if ( ! defined( ‘ABSPATH’ ) ) {
exit; // Exit if accessed directly.

* Elementor Custom Demo Widget.
class Elementor_Custom_Demo_Widget extends \Elementor\Widget_Base {

// Define the widget name and title using get_name() and get_title()
    public function get_name() {
        return ‘image-with-caption-widget’;

    public function get_title() {
        return __(‘Image with Caption’, ‘text-domain’);

    // Define the widget icon
    public function get_icon() {
        return ‘eicon-image’;

    // Define the widget categories
    public function get_categories() {
        return [‘general’];

    // Define the widget controls and settings
    protected function _register_controls() {
                ‘label’ => __(‘Image’, ‘text-domain’),
                ‘tab’ => \Elementor\Controls_Manager::TAB_CONTENT,

                ‘label’ => __(‘Choose Image’, ‘text-domain’),
                ‘type’ => \Elementor\Controls_Manager::MEDIA,
                ‘default’ => [
                    ‘url’ => \Elementor\Utils::get_placeholder_image_src(),

                ‘label’ => __(‘Caption’, ‘text-domain’),
                ‘type’ => \Elementor\Controls_Manager::TEXT,
                ‘default’ => __(‘Image Caption’, ‘text-domain’),
                ‘placeholder’ => __(‘Enter your caption here’, ‘text-domain’),


    // Render the widget output using render()
    protected function render() {
        $settings = $this->get_settings_for_display();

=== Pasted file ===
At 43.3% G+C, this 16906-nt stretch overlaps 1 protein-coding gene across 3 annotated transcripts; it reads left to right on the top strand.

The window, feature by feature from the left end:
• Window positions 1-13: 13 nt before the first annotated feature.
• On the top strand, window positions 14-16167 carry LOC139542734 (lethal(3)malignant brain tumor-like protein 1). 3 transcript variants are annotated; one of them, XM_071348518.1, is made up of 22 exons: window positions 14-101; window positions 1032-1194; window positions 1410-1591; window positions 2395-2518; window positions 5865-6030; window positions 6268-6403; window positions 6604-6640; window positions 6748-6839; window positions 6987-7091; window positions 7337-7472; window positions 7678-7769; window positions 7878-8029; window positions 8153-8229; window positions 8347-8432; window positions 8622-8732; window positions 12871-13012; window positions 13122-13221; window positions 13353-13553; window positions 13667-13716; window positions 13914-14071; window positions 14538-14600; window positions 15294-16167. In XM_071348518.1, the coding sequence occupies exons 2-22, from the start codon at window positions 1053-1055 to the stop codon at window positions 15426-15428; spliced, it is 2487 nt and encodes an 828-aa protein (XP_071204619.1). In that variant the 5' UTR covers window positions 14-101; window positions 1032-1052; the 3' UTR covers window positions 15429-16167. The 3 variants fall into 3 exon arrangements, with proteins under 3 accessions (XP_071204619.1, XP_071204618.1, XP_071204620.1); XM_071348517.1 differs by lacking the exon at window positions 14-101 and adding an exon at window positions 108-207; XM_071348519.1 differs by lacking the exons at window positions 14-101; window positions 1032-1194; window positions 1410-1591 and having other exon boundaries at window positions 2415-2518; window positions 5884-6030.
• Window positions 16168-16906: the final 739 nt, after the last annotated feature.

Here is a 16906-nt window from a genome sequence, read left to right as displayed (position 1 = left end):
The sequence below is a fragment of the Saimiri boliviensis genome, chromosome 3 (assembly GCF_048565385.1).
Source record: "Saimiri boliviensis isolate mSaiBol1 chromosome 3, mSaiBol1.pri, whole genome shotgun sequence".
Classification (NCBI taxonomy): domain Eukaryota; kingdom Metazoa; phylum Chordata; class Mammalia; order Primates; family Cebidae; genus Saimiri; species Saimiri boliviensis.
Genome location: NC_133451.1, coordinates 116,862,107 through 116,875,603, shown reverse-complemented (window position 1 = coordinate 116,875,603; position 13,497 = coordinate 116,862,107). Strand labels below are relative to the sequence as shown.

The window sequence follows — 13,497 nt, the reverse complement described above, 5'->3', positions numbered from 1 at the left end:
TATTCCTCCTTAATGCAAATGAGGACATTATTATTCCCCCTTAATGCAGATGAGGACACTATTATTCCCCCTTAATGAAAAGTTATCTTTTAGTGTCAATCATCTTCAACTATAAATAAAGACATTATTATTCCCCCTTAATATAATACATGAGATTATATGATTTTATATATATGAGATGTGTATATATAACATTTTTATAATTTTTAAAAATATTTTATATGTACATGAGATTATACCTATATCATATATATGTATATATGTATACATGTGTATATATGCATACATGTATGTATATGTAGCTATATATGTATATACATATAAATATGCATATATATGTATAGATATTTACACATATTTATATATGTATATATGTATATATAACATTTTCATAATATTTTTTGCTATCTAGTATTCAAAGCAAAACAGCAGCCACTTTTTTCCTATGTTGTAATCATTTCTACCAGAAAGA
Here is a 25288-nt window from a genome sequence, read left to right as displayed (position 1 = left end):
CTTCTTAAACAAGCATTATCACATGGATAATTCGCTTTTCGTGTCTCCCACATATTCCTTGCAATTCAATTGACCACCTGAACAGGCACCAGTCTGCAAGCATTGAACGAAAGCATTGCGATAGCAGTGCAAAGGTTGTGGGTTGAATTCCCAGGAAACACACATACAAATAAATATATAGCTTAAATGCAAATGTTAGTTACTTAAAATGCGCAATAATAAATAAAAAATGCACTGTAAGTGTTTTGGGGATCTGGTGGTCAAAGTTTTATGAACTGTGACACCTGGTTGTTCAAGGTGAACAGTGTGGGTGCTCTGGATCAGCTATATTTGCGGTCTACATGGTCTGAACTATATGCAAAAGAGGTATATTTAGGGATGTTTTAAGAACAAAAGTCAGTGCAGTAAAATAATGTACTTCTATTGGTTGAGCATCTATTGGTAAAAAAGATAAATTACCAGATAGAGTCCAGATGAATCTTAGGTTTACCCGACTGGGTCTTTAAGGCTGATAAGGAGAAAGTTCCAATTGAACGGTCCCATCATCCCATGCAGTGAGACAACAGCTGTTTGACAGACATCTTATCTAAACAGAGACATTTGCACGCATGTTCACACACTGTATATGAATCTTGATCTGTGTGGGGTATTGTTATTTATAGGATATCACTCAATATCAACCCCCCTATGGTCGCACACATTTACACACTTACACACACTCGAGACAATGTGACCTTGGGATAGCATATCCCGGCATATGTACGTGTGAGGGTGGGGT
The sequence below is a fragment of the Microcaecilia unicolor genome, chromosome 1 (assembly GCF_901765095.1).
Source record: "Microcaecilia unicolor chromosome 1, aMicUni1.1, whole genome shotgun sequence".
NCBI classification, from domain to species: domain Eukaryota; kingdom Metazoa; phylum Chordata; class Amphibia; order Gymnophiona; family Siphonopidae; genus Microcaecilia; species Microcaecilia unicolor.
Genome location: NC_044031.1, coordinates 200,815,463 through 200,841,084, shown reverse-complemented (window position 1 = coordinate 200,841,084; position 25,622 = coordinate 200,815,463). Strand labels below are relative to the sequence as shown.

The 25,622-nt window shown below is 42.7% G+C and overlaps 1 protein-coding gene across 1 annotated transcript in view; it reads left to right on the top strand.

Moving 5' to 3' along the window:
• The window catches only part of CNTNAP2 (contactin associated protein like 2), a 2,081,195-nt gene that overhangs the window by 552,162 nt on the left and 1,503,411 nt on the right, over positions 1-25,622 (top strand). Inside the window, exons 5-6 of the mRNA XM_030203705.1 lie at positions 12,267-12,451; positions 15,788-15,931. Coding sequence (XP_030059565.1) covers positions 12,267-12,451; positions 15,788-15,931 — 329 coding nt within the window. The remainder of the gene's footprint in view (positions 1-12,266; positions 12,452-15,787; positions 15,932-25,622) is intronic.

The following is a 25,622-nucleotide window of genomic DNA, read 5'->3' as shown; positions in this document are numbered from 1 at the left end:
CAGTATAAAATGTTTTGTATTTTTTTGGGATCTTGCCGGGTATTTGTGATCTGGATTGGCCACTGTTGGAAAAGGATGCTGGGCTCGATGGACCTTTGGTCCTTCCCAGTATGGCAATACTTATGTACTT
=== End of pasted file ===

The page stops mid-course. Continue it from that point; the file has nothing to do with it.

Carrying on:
echo ‘<div class=”image-with-caption-widget”>’;
        echo ‘<img src=”‘ . esc_url($settings[‘image’][‘url’]) . ‘” alt=”‘ . esc_attr($settings[‘caption’]) . ‘” />’;
        echo ‘<p>’ . esc_html($settings[‘caption’]) . ‘</p>’;
        echo ‘</div>’;


This is the main file in which we will extend the widget base class and define the title, icon, name, and functionality of the widget.

Output – 

This will display the widget “Image with Caption” like below.



To sum up, building a custom Elementor widget is a fulfilling process that enables you to customize website parts to meet your particular requirements and expand the capabilities of Elementor. We’ve gone over all the necessary steps in making a widget in this tutorial, from grasping the fundamentals of Elementor widget building to adding sophisticated functionality.

You ought to be able to design your own Elementor widget by now, including defining the widget class, setting up the controls and settings, and generating the result. Now that you know this, you’re ready to go on your own widget-building journey.